Joined: Aug 2010
Posts: 1,166
TheHappyMoron Offline
1000 Post Club Member
TheHappyMoron  Offline
1000 Post Club Member

Joined: Aug 2010
Posts: 1,166
UK
Originally Posted by jazzyprof
Turn it into the perfect wrong note! Clearly, the note you've been playing all this time fits musically in the piece otherwise you would have noticed it a long time ago. So, let it be and think of it as an ossia.


+1 exactly what I thought. If you've been studying this piece assiduously for months and only just noticed like anyone in the audience will.


All theory, dear friend, is grey, but the golden tree of life springs ever green.
#2170839 - 10/23/13 07:19 PM Re: What would you do [Re: A Guy]  
Joined: Oct 2013
Posts: 325
A Guy Offline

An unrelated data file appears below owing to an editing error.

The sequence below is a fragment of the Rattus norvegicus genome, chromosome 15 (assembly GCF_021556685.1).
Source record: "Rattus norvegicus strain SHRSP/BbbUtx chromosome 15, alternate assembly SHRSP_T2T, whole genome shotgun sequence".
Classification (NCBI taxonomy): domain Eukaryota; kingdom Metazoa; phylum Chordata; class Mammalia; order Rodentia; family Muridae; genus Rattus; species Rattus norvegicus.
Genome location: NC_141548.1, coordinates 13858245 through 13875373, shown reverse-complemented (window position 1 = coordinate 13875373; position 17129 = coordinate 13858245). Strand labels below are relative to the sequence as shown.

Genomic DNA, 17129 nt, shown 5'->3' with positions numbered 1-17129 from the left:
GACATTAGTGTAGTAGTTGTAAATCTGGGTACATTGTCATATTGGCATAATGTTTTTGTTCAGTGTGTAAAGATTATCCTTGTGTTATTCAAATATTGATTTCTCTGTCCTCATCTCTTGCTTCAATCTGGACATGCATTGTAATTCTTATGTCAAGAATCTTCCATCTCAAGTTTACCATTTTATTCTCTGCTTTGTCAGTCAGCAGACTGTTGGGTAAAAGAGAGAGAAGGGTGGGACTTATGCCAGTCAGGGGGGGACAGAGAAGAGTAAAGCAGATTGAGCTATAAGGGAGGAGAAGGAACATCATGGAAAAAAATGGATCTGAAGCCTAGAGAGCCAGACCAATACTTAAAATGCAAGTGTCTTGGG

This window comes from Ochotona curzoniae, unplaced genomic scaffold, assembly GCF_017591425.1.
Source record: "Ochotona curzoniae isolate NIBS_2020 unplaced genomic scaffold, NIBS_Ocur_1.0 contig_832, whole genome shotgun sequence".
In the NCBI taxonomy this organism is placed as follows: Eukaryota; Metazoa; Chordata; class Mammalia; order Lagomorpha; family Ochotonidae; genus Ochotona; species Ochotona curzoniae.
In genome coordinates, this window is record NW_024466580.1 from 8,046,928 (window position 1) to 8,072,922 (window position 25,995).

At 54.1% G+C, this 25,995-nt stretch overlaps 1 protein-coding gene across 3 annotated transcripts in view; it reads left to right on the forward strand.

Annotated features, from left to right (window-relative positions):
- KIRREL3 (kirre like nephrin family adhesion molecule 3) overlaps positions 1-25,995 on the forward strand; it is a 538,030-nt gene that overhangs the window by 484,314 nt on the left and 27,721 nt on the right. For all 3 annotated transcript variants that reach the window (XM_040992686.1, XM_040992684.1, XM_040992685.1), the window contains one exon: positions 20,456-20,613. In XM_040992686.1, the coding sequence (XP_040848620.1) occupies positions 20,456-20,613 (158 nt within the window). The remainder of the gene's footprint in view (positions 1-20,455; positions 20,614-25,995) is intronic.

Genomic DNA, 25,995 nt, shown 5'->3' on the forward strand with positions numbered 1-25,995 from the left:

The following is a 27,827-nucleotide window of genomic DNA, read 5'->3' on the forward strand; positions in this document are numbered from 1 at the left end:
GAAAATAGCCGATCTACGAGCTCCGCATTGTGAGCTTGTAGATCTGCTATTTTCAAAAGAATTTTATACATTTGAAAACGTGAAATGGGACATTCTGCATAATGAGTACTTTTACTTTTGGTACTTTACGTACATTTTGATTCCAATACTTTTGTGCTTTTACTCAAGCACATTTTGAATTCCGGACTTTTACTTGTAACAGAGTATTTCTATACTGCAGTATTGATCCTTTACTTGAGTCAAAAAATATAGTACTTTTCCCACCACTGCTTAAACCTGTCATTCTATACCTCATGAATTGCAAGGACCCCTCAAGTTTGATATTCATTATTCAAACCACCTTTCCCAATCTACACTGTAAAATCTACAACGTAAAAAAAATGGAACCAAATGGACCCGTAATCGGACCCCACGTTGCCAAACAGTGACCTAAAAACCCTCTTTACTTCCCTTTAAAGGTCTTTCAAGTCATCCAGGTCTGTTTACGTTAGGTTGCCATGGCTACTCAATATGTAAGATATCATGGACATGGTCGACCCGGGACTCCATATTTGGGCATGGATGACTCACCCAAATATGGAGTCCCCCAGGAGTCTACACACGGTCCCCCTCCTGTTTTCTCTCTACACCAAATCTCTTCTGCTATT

Full Member
A Guy  Offline
Full Member

Joined: Oct 2013
Posts: 325
St Louis
Ok thanks everyone! And btw, it's a Prokofiev sonata smile and the wrong note was a b flat plus c instead of a b flat and a flat. Also, my competitions in 2 weeks, not a couple days, but I've got a performance in a couple days

Last edited by A Guy; 10/23/13 07:20 PM.
#2170846 - 10/23/13 07:41 PM Re: What would you do [Re: A Guy]  
Joined: Mar 2013
Posts: 9,263
Polyphonist Offline
9000 Post Club Member
Polyphonist  Offline
9000 Post Club Member

Joined: Mar 2013
Posts: 9,263
New York City
In a Prokofiev sonata, one wrong note is not going to make much of a difference. Only those who have studied the piece (and not even all of those) will hear it, and if they do they'll probably just think it was a key slip.


Regards,

Polyphonist
#2170856 - 10/23/13 08:03 PM Re: What would you do [Re: A Guy]  
Joined: Oct 2013
Posts: 325
A Guy Offline
Full Member
A Guy  Offline
Full Member

Joined: Oct 2013
Posts: 325
St Louis
Thanks!

#2170921 - 10/23/13 10:36 PM Re: What would you do [Re: A Guy]  
Joined: Nov 2009
Posts: 21,651
Mark_C Offline
Yikes! 10000 Post Club Member